is the city's main hub for long-distance services, such as those operated by National Express
Other major bus departure points are Pilgrim Street (for buses running south of the Tyne via Gateshead
), and Blackett Street/Monument for services to the East and West of the city. Many bus services also pass Newcastle Central Station
, a major interchange for rail and metro services.
Newcastle is accessible by several mostly traffic-free cycle routes
that lead to the edges of the city centre, where cyclists can continue into the city by road, using no car lanes
. The traffic-free C2C
cycle route runs along the north bank of the River Tyne
, enabling cyclists to travel off-road to North Shields
in the east, and westwards towards Hexham
Suburban cycle routes exist, which use converted trackbeds of former industrial wagonways
and industrial railways. A network on Tyneside
's suburban Victorian waggonways is being developed.
A network of signed on-road cycle routes is being established,
including some designated on-road cycle lanes that will lead from the city centre to the suburbs of Gosforth
Newcastle has a growing culture of bicycle usage. Newcastle is also home to a cycling campaign, called the 'Newcastle Cycling Campaign.'
The ideal of the organisation is to model other European cities like Amsterdam
The aims of the organisation, within the constitution are: To raise the profile of cycling, especially utility cycling
around the city;
to educate decision makers over the benefits of cycling;
to promote equality.
Following guidelines set in the National Cycling strategy, Newcastle first developed its cycling strategy in 1998.
As of 2012, the city council's social aims and objectives for cycling include: highlighting the usage of cycling to cut city congestion and educating that cycling promotes healthy living
The authority also has infrastructure aims and objectives which include: developing on road cycle networks on quieter streets; making safer routes on busier streets; innovating and implementing contraflows on one way streets; developing the existing off-road cycle route networks and improve signage; joining up routes that are partially or completely isolated; Increase the number of cycle parking facilities; working with employers to integrate cycling into workplace travel plans; link the local networks to national networks.
Government and politics
For the purposes of City Council elections, Newcastle is divided into 26 electoral wards
. Each ward elects three councillors. Following the boundary changes in 2016, the wards are as follows:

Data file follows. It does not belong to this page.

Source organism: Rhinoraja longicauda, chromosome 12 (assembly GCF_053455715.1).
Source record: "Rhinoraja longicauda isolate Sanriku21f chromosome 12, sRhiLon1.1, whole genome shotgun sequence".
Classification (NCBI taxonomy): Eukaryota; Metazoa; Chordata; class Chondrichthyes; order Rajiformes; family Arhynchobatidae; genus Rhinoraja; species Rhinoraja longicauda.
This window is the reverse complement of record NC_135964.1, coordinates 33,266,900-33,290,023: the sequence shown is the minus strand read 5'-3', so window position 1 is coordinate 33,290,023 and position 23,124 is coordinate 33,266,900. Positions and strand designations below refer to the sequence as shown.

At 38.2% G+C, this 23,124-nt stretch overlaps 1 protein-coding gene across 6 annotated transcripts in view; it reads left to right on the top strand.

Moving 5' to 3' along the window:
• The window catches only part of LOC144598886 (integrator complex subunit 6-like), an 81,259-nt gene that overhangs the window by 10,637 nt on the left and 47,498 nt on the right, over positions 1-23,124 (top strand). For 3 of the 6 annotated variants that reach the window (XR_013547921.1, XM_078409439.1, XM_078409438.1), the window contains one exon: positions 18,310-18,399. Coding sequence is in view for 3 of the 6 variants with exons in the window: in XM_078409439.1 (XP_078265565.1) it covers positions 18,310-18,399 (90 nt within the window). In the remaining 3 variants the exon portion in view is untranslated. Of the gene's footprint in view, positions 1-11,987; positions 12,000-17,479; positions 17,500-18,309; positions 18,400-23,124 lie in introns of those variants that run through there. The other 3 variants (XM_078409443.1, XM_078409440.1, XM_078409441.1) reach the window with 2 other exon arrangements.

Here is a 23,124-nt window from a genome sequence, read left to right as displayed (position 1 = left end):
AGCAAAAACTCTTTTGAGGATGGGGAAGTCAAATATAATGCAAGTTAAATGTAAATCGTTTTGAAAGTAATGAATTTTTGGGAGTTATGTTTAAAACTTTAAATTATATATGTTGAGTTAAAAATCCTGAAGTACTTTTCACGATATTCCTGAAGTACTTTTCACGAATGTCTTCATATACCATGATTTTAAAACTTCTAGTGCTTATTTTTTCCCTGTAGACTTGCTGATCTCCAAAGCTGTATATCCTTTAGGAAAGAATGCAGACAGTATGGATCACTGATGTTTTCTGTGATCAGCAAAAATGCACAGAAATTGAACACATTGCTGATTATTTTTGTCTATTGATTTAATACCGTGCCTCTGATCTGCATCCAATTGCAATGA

Schools and Further Education
Newcastle has 74 primary schools and 20 secondary schools, of which 13 are LEA
-funded and 7 are fee-paying independent schools
Northumbria University has its origins in the Newcastle Polytechnic, established in 1969 and became the University of Northumbria at Newcastle in 1992 as part of the UK-wide process in which polytechnics became new universities. Northumbria University was voted 'Best New University' by The Times
Good University Guide 2005. It holds the Silver TEF Award.
Newcastle is home to the only Baháʼí
Centre in North East England; the centre has served the local Baháʼí community for over 25 years and is located close to the Civic Centre in Jesmond
Newcastle was a prominent centre of the Plymouth Brethren
movement up to the 1950s, and some small congregations still function. Among these are at the Hall, Denmark Street and Gospel Hall, St Lawrence.
The Parish Church of St Andrew
is traditionally recognised as 'the oldest church in this town'.
The present building was begun in the 12th Century and the last addition to it, apart from the vestries, was the main porch in 1726.
It is quite possible that there was an earlier church here dating from Saxon times. This older church would have been one of several churches along the River Tyne dedicated to St Andrew, including the Priory church
The building contains more old stonework than any other church in Newcastle. It is surrounded by the last of the ancient churchyards to retain its original character. Many key names associated with Newcastle's history worshipped and were buried here. The church tower received a battering during the Siege of Newcastle
by the Scots who finally breached the Town Wall and forced surrender. Three of the cannonballs remain on site as testament to the siege.